Loading the player...
A:

Weighted average cost of capital (WACC) is the average after-tax cost of a company’s various capital sources, including common stock, preferred stock, bonds and any other long-term debt. A company has two primary sources of financing - debt and equity - and, in simple terms, WACC is the average cost of raising that money. WACC is calculated by multiplying the cost of each capital source (debt and equity) by its relevant weight, and then adding the products together to determine the WACC value:

WACC = * Re + * Rd * (1 – Tc)

Where:

  • Re = cost of equity
  • Rd = cost of debt
  • E = market value of the firm’s equity
  • D = market value of the firm’s debt
  • V = E + D
  • E/V = percentage of financing that is equity
  • D/V = percentage of financing that is debt
  • Tc = corporate tax rate

When calculating a firm's WACC, the first step is to determine what proportion of a firm is financed by equity and what proportion is financed by debt by entering the appropriate values into the and components of the equation. Next, the proportion of equity () is multiplied by the cost of equity (Re); and the proportion of debt () is multiplied by the cost of debt (Rd).

The debt side of the equation (* Rd) is then multiplied by (1 - Tc) to get the after-tax cost of debt (there is a tax shield associated with interest). The final step is to add the equity side of the equation to the debt side of the equation to determine WACC.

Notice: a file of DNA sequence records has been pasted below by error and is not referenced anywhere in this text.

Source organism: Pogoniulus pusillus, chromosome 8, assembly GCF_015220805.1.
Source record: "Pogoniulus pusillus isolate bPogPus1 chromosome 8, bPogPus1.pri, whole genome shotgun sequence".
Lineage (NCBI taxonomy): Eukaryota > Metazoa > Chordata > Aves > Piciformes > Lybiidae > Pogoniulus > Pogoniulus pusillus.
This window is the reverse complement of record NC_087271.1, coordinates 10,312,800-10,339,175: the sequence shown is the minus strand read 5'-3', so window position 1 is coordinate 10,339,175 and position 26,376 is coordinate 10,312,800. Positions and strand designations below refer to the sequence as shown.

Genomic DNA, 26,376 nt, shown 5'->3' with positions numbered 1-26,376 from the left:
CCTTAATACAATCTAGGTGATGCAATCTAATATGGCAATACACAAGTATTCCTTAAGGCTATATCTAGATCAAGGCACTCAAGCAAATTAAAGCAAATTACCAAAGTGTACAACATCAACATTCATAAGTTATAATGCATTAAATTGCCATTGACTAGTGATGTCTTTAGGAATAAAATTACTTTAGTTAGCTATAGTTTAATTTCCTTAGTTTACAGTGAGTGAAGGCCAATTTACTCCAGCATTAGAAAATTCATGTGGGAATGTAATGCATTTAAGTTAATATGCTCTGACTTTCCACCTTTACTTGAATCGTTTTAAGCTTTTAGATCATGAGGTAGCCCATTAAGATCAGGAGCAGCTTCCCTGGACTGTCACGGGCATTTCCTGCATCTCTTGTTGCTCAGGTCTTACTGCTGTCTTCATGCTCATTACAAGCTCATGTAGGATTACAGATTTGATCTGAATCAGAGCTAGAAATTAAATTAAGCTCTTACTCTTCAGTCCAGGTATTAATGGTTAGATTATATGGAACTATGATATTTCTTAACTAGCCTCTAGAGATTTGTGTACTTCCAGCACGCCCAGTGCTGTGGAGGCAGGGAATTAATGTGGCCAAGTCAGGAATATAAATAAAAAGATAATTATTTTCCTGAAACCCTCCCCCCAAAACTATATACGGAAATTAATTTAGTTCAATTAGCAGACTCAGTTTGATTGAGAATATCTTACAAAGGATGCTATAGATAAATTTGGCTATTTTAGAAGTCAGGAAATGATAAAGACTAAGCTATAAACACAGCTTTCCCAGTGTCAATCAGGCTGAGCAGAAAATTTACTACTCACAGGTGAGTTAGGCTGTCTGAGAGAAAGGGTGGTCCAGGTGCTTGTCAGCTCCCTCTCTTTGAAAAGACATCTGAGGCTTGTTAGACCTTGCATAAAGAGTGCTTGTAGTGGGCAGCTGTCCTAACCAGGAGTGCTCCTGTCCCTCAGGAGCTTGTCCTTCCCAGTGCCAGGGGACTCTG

For example, a firm's financial data shows the following:

  • Equity = $8,000
  • Debt = $2,000
  • Re = 12.5%
  • Rd = 6%
  • Tax rate = 30%

To find WACC, enter the values into the equation and solve:

WACC =[( * 0.125)] + [( * 0.06 * (1 - 0.3)]

WACC = 0.1 + .0084 = 0.1084 or 10.84%; the WACC for this firm then is 10.84%.

Because the calculation takes time, most investors use online stock analysis tools to find a company's WACC.

RELATED FAQS
  1. What does a high weighted average cost of capital (WACC) signify?

    Find out what it means for a company to have a relatively high weighted average cost of capital, or WACC, and why this is ... Read Answer >>
  2. What is the formula for calculating weighted average cost of capital (WACC) in Excel?

    Learn about the weighted average cost of capital (WACC) formula and how it is used to estimate the average cost of raising ... Read Answer >>
  3. How do interest rates affect the weighted average cost of capital (WACC) calculation?

    The interest rate is one of many external factors that can change the inputs in the weighted average cost of capital (WACC) ... Read Answer >>
  4. How do you calculate the ratio between debt and equity in the cost of capital

    Discover how to calculate the ratio between debt and equity when making cost of capital estimations using the weighted average ... Read Answer >>
  5. Why do I need to unlever beta when making WACC calculations?

    Dive into weighted average cost of capital calculations, and see why firms both unlever and re-lever beta to compare debt ... Read Answer >>
  6. Do companies measure their cost of debt with before- or after-tax returns?

    Understand the before and after-tax calculations of cost of debt capital and how each is useful in deciding between funding ... Read Answer >>
Related Articles
  1. Bonds & Fixed Income

    Investors Need A Good WACC